Charlie and the Chocolate Factory review – a sweet treat with added robot Oompa Loompa's
The show is revived in the UK for the first time since its West End run
Charlie and the Chocolate Factory – The Musical, based on the seminal Roald Dahl book (another Dahl tale is currently wowing on screens) is an oddly shaped affair. Act one is dominated by young dreamer Charlie Bucket and his family, with interruptions from other quirky young children (all of whom are pining for a prized golden ticket granting them access to the eponymous factory) until the maverick owner Willy Wonka erupts onto the scene at the very end. Act two is totally dominated by the outrageous chocolatier.
This lopsidedness is no problem in James Brining's lavish production for Leeds Playhouse, thanks mainly to some terrific performances and Simon Higlett's no-holds-barred stage designs – featuring some deliciously inventive costumes, too!
A monster mass of scrap metal sits centre-stage for the first half, opening out to reveal a newsagent's and then the Bucket residence: four grandparents stuffed into one bed upstairs, a ladder and a bucket their means of communication with terra firma. Then, once Willy Wonka appears through the impressive portico of his factory, act two is mostly about illusion – including waterfalls of chocolate and footfalls setting lights blazing (though a word for the squirrels testing nuts would not be amiss).
In this revival four young actors (two male, two female) alternate the part of Charlie, so all I can do is say that Noah Walton is outstanding – and I would expect no less from the other three. With immaculate diction, a powerful singing voice and neat comic timing, he copes with everything that the part throws at him with admirable composure and still comes up smiling.
Gareth Snook's Willy Wonka has the necessary air of mystery (menace even) to go with the flamboyance. Dominating the stage whenever he is on with a smile that could indicate benevolence or malice, Snook's Wonka is prone to contradicting himself with insouciant innocence. He is the sort of person only someone with the curiosity and good nature of Charlie Bucket could like.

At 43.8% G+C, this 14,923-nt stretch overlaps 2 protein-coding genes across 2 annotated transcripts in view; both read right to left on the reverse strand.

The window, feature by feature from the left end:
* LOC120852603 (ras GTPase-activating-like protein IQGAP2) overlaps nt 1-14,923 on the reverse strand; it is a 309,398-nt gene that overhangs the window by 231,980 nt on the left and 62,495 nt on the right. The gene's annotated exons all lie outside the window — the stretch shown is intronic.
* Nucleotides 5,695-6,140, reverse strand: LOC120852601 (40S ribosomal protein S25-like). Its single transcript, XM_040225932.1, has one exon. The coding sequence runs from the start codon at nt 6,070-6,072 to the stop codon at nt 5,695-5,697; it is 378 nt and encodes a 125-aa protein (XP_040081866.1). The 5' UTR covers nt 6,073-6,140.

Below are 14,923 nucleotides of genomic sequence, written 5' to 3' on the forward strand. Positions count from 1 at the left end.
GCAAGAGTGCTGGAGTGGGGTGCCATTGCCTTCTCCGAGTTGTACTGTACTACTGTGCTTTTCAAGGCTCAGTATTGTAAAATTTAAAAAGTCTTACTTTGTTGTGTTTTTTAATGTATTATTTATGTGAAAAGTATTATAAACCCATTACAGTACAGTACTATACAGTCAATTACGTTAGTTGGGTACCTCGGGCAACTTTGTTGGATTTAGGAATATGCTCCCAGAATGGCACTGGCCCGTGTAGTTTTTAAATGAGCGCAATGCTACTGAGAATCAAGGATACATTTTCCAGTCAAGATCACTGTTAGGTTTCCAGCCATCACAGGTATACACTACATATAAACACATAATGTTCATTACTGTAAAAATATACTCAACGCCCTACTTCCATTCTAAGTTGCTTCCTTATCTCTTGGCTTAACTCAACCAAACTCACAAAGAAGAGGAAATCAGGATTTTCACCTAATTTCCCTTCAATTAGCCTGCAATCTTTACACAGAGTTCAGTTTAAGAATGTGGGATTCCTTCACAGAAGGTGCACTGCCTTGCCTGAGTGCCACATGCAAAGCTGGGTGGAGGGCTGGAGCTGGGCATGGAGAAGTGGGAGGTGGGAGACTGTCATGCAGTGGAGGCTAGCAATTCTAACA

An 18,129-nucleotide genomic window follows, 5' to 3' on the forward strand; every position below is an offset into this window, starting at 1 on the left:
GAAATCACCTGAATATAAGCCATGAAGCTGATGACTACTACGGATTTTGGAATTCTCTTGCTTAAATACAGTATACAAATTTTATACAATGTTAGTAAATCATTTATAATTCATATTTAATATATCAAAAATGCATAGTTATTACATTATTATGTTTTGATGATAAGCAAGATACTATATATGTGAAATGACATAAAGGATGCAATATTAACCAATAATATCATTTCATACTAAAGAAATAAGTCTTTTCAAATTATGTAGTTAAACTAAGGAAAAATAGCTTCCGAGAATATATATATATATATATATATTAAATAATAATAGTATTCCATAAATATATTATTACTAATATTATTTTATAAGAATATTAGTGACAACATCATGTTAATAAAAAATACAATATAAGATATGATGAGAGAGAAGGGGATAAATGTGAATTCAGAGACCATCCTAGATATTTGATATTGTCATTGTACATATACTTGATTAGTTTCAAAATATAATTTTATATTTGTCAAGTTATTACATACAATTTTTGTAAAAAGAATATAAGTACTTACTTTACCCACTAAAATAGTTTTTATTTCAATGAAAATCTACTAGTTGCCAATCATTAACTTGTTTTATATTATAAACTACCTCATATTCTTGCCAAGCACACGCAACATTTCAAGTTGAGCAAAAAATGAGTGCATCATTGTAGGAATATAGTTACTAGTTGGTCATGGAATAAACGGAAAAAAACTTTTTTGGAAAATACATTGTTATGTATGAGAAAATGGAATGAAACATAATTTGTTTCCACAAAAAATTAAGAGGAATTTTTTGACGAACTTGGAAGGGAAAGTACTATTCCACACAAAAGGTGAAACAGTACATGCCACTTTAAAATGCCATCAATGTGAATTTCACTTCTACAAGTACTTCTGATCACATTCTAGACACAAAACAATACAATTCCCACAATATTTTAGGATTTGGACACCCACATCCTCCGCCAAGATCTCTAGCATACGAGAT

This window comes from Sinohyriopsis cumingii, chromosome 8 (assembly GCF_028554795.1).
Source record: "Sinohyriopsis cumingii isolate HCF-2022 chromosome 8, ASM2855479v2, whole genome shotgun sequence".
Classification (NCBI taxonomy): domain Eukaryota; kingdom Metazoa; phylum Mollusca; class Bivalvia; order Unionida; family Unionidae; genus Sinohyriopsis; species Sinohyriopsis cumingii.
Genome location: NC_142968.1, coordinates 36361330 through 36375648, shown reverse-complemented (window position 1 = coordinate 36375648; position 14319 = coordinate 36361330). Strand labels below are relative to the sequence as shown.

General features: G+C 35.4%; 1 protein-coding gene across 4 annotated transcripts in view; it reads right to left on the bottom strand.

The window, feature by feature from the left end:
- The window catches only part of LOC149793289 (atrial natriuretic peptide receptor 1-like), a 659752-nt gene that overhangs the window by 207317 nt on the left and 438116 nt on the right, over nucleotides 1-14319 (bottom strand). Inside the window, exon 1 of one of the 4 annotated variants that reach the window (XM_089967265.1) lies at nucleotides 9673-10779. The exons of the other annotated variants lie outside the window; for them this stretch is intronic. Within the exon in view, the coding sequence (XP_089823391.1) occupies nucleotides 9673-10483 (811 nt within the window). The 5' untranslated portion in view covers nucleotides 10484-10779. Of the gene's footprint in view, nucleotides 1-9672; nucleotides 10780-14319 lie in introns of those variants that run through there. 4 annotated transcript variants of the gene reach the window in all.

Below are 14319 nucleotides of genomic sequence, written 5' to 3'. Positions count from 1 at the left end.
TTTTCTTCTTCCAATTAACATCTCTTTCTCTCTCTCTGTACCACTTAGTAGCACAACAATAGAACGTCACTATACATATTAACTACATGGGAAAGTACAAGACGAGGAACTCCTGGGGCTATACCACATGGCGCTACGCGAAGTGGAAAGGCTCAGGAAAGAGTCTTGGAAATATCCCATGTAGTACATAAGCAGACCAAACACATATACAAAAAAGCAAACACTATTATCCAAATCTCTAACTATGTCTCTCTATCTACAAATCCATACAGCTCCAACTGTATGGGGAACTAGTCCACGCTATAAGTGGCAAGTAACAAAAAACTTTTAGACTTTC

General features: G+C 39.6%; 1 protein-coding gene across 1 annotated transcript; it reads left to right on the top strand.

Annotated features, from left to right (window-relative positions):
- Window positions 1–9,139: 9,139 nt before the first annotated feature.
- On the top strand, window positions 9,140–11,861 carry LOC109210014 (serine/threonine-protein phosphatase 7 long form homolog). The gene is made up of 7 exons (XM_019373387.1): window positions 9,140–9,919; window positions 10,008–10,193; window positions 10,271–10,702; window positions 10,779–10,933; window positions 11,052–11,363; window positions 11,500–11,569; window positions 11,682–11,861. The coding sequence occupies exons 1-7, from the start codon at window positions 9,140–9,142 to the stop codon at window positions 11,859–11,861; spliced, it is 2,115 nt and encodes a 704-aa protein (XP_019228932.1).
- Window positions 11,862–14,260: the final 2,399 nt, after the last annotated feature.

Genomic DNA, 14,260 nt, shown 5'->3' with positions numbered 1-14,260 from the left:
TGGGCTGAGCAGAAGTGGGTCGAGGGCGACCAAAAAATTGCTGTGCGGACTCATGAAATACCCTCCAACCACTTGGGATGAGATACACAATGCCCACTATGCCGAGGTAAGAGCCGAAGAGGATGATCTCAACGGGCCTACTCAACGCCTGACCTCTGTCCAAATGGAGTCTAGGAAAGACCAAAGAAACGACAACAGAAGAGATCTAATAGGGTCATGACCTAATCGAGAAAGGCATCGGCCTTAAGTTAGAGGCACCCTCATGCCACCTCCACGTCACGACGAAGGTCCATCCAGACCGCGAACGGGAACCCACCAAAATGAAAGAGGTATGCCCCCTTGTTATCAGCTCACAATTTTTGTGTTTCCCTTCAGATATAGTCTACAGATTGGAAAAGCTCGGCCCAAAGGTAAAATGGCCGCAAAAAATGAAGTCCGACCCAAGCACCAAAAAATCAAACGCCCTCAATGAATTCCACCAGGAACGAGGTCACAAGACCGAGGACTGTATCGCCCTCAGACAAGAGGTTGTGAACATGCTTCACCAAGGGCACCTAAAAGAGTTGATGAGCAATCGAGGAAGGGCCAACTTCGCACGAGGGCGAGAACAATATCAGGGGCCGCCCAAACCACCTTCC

David Greig's book inserts breaking news broadcasts of Jerry and Cherry (Ewan Gillies and Lucy Hutchinson – both very funny) bringing us the other four ticket holders in richly comic, if not entirely PC, terms in their moment of triumph. The Bucket family members slip into something a tad classier as parents of the winners. The Gloop family butchers, all lederhosen and dirndls, are fun and there is something vaguely touching about Christopher Howell's Mr Salt's devotion to his obnoxious daughter Veruca (Kazmin Borrer alternating the demure and the devilish).
Among a large and excellent cast Michael D'Cruze (Grandpa Joe) and Leonie Spilsbury give stand-out performances, he suitably devoted and protective of his grandson, she signing all her lines as Mrs Bucket (very effective even to those without hearing difficulties), getting to sing the undoubted hit song, "The Candy Man" and doubling as a rather different harassed mother, Mrs Teavee.
Any reservations about the production centre on the presentation of the Oompa Loompas, a touchy subject to be sure, but I'm unconvinced by robots. Marc Shaiman and Scott Wittman's 2013 songs don't quite live up to the quality of those remaining from the 1971 film, at least not in the serious songs – they have plenty of fun with the parodies. Orchestrated by David Shrubsole and played by a ten-piece band under MD Ellen Campbell, the songs are pleasing, but, for the most part, not memorable.